Colorectal Cancer Research Gift Honors Husband and Helps Others
In a tribute to her late husband, Connie Weaver has donated $50,000 to research at Moffitt Cancer Center that is designed to reduce the number of Black patients who die from colorectal cancer.
Weaver said her husband David got outstanding care at Moffitt from Mokenge Malafa, MD, and the entire team who treated his cancer in 2020. When she learned Malafa was co-leading a study designed to help others live longer, she knew she wanted to help.
"With Dr. Malafa, the nurses, the students and everyone on the floor, you know they care about you and they're fighting for you. Dr. Malafa is the quarterback, he sets the tone, and the whole team fight for you 100 percent," she said.
"That, to me, is what's different about the Moffitt way. That plus their dedication to explaining everything in a way that's easy to understand so you can make the best decisions. I can't even tell you the number of times Dr. Malafa sat there with us, even drawing pictures on the whiteboard, to make sure our family understood all our options and could choose the best ones," she added.
"A team like that deserves to have their passions funded. That's what let me to support this important research."
Malafa and Michael Schell, PhD, are co-leading a study concerning colorectal cancer, which affects Black Americans more frequently and with higher mortality than other groups. The study is partly funded by the George Edgecomb Society.
The study aims to identify the genetic signature of patients with colorectal cancer who survive longer when treated with aspirin. The study will evaluate whether this genetic signature differs in Black and white people. Ultimately, the findings will be used in a future trial to select Black colorectal cancer patients most likely to survive longer with aspirin use.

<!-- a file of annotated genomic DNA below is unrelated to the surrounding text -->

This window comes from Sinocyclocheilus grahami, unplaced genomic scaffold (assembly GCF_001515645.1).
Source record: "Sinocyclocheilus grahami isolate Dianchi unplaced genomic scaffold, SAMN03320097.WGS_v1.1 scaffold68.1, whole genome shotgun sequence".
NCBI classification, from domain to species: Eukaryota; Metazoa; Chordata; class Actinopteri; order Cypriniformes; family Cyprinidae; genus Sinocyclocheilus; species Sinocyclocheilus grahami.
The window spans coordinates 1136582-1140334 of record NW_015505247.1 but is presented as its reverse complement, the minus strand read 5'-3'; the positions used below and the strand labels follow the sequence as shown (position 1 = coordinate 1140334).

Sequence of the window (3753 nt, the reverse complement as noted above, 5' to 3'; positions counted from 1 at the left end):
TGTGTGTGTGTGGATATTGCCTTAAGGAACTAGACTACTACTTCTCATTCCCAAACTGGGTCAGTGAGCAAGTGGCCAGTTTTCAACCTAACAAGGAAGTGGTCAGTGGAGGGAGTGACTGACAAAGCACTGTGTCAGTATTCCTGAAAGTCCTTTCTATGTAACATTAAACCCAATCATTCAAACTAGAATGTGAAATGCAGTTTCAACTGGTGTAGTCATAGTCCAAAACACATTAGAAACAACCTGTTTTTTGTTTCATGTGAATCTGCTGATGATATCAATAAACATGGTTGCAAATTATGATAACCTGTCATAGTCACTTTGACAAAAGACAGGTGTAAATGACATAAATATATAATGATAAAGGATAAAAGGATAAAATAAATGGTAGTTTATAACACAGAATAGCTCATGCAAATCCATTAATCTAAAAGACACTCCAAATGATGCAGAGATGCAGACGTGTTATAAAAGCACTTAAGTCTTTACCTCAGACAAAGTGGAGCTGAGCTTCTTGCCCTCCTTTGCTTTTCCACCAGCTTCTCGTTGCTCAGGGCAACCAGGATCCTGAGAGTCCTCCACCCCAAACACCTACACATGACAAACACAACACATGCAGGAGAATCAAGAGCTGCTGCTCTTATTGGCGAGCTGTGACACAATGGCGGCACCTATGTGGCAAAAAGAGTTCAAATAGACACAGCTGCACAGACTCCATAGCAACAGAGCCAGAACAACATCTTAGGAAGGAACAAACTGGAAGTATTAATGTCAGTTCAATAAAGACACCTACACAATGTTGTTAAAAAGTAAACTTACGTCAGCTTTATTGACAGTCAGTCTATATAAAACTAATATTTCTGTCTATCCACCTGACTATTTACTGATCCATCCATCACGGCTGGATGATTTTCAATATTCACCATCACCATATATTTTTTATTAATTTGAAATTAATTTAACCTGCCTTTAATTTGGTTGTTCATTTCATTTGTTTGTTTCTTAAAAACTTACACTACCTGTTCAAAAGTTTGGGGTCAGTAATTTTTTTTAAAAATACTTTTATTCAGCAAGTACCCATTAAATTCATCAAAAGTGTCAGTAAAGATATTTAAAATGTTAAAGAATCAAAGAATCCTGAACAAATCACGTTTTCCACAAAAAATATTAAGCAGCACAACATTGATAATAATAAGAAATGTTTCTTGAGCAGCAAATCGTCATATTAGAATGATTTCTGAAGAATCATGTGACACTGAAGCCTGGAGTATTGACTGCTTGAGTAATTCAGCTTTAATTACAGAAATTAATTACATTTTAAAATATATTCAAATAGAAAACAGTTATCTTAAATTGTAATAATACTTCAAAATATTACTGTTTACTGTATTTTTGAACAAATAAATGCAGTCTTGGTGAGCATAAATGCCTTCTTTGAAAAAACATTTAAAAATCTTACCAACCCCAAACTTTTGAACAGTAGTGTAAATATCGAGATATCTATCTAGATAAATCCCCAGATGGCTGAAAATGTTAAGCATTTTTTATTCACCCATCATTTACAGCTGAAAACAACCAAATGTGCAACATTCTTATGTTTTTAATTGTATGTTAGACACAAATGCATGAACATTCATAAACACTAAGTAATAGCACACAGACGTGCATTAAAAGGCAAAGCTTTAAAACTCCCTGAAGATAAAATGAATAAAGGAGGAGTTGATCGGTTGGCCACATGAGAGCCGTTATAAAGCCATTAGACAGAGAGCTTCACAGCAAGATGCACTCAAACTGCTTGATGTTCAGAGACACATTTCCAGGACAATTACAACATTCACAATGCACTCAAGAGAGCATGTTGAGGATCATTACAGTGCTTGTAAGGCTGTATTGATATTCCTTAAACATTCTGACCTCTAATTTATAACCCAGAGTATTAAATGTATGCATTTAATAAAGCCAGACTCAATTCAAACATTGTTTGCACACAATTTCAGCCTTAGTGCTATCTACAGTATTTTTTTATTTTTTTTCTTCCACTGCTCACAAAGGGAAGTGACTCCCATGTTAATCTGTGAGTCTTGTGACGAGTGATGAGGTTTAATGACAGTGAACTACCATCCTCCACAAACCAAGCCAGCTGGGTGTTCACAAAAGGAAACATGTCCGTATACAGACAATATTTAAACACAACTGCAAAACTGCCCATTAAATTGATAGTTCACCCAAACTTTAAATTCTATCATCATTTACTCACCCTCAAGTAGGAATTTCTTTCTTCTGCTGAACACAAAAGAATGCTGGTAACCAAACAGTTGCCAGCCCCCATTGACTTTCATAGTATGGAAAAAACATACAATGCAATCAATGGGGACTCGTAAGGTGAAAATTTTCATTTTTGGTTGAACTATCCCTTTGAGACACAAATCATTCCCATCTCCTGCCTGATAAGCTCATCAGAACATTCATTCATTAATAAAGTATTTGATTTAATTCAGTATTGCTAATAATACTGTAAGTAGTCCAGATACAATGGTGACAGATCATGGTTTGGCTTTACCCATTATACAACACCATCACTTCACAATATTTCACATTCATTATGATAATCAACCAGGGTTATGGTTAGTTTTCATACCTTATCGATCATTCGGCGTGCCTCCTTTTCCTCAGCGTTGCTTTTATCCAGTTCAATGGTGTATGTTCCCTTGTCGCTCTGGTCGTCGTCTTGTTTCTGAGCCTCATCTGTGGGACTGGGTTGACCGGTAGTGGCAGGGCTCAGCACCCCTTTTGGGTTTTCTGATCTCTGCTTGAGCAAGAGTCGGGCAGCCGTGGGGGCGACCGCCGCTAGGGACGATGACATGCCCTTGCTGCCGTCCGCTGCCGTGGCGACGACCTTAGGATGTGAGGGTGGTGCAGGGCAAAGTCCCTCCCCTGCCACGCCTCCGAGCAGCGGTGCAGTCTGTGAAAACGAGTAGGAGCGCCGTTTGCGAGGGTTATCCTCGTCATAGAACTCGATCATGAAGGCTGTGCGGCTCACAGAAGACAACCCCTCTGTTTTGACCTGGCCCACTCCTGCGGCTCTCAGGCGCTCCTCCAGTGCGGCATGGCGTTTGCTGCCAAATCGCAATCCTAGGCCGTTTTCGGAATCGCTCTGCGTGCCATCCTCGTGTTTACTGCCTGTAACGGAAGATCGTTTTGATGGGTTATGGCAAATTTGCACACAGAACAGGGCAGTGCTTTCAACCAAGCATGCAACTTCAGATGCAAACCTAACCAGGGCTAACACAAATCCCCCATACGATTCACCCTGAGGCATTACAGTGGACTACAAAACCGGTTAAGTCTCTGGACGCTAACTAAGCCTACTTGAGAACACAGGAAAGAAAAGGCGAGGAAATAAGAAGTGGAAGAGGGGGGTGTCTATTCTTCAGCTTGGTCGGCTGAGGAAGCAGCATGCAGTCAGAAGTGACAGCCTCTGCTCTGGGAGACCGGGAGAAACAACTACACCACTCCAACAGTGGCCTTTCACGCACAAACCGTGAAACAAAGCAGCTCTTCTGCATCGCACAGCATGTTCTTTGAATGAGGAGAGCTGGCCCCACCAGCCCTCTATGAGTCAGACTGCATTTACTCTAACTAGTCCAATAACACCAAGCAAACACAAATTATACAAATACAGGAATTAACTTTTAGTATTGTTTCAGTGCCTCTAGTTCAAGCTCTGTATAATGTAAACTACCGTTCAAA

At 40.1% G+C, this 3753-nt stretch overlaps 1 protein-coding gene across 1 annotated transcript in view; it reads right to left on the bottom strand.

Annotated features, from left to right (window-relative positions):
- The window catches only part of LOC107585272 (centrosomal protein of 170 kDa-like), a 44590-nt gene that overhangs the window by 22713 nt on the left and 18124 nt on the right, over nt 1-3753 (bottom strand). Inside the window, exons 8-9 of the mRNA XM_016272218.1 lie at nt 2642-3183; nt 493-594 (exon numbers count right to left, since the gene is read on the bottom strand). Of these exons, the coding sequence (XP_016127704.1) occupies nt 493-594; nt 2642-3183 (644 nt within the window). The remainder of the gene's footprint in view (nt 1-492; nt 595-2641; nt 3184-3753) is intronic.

Asked how she came to support this health equity research, she said, "first of all, it's important to Dr. Malafa, it starts there. He has such humanity and cared about his work to better understand cancer in underserved groups. Frankly, it gives me great pride to support this research as well."
Connie Weaver said she especially appreciates this research because it could give many people more high-quality years of life at a low cost. She made the gift in loving memory of David and also in honor of their daughters Brenda and Karen.
David Weaver, who was 85, was hospitalized in Naples in 2020 and diagnosed with bile duct cancer. He was transferred after about two weeks to Moffitt.
"David was a brilliant man and one of the kindest, most patient human beings I've ever known," she said. He grew up on a Pennsylvania farm, served in the U.S. Army, earned a PhD and became a professor, author, business leader and an early proponent of distance learning. He moved repeatedly to follow Connie Weaver's career as a marketing executive.
He would have enthusiastically supported Dr. Malafa's research, Connie Weaver said.
"It's a gift in the memory of my late husband also for the dignity, the humanity that the Moffitt team showed to him. Coming from humble beginnings, the first of seven kids in his family to go beyond 8th grade, David would have been proud to support this research that can do so much to help others."